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H.R. 1961, Veterans' Dioxin and Radiation Exposure Compensation Standards Act as first introduced, March 8, 1983

Representative Thomas Daschle of South Dakota, a Vietnam-era veteran, introduced the first Agent Orange legislation in 1983. Through amendments and other acts, Congress required the Veterans Administration to continue research on herbicide exposure, treat and compensate disabled veterans, and establish an advisory committee on environmental hazards of military service.

Records of the U.S. House of Representatives, National Archives and Records Administration

H.R. 1961, Veterans' Dioxin and Radiation Exposure Compensation Standards Act as first introduced, March 8, 1983 H.R. 1961, Veterans' Dioxin and Radiation Exposure Compensation Standards Act as first introduced, March 8, 1983

Congress Investigates Agent Orange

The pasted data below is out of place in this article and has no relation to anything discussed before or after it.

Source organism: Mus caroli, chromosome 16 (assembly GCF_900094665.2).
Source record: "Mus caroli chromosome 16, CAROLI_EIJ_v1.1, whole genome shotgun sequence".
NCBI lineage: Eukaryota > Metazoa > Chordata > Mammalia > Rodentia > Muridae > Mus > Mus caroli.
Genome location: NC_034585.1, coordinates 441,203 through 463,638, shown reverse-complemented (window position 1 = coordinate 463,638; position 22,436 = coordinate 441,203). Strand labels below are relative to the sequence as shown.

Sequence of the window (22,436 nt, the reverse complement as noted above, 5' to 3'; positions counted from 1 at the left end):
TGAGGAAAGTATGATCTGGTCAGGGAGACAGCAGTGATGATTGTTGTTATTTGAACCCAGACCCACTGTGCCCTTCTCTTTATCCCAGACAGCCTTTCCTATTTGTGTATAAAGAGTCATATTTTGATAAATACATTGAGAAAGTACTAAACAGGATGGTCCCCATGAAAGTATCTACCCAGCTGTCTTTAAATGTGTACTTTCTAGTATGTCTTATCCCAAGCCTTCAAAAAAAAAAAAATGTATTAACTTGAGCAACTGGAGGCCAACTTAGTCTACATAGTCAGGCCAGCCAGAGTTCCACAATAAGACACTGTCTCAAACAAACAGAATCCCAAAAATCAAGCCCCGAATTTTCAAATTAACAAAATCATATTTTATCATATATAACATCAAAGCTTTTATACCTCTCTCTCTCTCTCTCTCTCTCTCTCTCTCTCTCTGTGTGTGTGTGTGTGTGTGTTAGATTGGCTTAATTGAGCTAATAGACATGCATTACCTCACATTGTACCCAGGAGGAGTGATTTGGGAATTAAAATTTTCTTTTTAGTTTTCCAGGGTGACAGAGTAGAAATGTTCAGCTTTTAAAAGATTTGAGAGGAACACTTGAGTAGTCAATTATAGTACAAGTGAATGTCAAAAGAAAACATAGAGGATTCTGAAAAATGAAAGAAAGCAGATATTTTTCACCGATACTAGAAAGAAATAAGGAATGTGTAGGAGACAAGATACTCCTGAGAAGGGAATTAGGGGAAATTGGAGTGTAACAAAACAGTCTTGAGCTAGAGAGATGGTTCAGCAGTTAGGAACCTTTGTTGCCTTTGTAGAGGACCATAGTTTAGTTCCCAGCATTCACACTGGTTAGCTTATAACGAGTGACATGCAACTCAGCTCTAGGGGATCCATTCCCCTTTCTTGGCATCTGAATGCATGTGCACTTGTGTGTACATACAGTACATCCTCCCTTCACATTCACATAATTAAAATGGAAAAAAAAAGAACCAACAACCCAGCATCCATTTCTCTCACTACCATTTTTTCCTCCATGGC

In the late 1970s Congress began to address the effects of exposure to Agent Orange, a chemical defoliant used by the United States military during the Vietnam War. Congressional committees interviewed Vietnam veterans and consulted medical experts to explore possible links between Agent Orange and certain forms of cancer and other health problems. After experts confirmed the product was harmful to humans, Congress mandated the Department of Veterans Affairs to conduct further research on consequences of Agent Orange exposure and passed laws providing benefits to injured veterans.